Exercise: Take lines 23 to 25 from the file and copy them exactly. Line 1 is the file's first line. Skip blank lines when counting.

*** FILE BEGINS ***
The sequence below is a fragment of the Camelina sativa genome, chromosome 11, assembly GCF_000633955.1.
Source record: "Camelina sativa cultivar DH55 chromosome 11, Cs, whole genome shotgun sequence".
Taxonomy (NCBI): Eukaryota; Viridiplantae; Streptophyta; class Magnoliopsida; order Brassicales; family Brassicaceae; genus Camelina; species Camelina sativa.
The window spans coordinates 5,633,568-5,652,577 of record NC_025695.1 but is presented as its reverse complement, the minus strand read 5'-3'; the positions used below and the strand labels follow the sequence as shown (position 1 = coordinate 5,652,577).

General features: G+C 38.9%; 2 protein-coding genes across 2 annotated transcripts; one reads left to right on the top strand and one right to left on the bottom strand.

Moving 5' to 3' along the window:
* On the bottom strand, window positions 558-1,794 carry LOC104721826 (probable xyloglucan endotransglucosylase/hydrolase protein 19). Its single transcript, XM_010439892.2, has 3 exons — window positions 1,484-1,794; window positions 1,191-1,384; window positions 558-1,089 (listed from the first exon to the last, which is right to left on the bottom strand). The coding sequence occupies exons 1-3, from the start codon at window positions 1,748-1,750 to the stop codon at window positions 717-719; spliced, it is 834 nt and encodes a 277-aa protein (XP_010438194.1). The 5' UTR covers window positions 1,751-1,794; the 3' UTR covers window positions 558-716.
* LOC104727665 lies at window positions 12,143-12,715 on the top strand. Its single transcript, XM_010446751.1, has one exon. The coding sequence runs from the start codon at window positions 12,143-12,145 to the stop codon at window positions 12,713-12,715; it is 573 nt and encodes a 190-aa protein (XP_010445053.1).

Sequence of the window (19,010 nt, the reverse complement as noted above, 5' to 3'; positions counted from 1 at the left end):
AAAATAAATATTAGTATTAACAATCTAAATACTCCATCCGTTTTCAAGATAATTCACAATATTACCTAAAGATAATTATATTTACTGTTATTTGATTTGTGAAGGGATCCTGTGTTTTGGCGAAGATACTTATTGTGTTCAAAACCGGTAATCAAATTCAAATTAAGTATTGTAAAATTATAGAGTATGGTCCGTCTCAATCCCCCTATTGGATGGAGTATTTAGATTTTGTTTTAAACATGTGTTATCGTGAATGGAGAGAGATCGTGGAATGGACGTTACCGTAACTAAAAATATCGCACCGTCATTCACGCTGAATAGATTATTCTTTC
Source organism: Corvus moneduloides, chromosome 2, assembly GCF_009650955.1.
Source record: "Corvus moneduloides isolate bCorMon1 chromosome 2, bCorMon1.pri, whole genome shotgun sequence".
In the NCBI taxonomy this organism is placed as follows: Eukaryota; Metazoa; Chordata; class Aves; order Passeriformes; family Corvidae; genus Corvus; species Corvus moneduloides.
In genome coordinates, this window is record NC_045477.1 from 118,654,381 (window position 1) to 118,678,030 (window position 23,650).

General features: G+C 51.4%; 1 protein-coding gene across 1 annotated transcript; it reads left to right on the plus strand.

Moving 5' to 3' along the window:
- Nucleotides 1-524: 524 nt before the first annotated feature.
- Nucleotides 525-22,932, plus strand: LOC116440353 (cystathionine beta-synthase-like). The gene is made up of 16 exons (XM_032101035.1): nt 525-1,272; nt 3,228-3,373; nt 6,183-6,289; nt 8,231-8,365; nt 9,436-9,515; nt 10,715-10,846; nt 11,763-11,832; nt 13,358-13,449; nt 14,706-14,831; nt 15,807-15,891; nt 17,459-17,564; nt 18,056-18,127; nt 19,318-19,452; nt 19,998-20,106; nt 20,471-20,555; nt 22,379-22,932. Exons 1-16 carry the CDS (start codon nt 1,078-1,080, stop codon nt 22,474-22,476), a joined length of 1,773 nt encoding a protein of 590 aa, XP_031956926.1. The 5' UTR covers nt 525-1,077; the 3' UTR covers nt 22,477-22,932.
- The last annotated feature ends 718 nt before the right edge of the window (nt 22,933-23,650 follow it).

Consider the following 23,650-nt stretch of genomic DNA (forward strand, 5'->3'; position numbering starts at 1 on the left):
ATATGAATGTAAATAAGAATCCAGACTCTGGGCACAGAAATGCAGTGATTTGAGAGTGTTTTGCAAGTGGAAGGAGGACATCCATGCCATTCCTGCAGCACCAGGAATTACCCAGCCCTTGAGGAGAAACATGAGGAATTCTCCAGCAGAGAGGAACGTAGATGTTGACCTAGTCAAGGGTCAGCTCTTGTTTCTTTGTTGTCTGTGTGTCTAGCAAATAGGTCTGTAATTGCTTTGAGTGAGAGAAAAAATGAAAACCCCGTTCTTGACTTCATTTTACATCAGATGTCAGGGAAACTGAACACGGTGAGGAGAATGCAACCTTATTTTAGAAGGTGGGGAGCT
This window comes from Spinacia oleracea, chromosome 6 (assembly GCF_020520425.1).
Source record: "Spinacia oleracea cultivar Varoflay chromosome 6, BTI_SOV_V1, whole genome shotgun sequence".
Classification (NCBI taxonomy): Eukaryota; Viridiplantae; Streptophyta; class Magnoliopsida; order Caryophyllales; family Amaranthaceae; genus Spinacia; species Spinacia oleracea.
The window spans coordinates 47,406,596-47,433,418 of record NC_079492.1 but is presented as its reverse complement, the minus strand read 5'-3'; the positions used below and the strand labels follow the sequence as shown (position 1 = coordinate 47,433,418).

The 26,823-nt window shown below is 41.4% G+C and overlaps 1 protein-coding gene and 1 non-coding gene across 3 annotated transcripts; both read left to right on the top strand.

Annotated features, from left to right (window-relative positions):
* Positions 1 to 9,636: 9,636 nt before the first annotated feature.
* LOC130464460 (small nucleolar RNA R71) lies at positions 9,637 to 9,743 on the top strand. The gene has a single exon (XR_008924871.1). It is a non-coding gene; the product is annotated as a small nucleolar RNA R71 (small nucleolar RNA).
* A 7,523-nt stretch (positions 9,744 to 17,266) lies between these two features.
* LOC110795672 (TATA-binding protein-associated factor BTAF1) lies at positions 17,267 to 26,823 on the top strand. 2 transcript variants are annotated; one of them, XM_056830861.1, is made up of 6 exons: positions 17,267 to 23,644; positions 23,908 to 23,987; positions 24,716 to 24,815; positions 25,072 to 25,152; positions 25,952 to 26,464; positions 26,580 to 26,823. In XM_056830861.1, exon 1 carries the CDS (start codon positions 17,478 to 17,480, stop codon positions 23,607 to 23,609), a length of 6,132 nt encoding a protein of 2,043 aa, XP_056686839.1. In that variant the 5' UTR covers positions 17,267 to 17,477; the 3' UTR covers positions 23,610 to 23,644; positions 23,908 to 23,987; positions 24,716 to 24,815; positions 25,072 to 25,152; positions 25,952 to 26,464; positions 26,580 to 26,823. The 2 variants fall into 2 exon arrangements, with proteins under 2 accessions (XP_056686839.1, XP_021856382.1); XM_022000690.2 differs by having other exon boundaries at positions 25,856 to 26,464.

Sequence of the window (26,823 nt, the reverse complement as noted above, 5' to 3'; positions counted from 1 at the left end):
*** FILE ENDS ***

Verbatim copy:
Source record: "Spinacia oleracea cultivar Varoflay chromosome 6, BTI_SOV_V1, whole genome shotgun sequence".
Classification (NCBI taxonomy): Eukaryota; Viridiplantae; Streptophyta; class Magnoliopsida; order Caryophyllales; family Amaranthaceae; genus Spinacia; species Spinacia oleracea.
The window spans coordinates 47,406,596-47,433,418 of record NC_079492.1 but is presented as its reverse complement, the minus strand read 5'-3'; the positions used below and the strand labels follow the sequence as shown (position 1 = coordinate 47,433,418).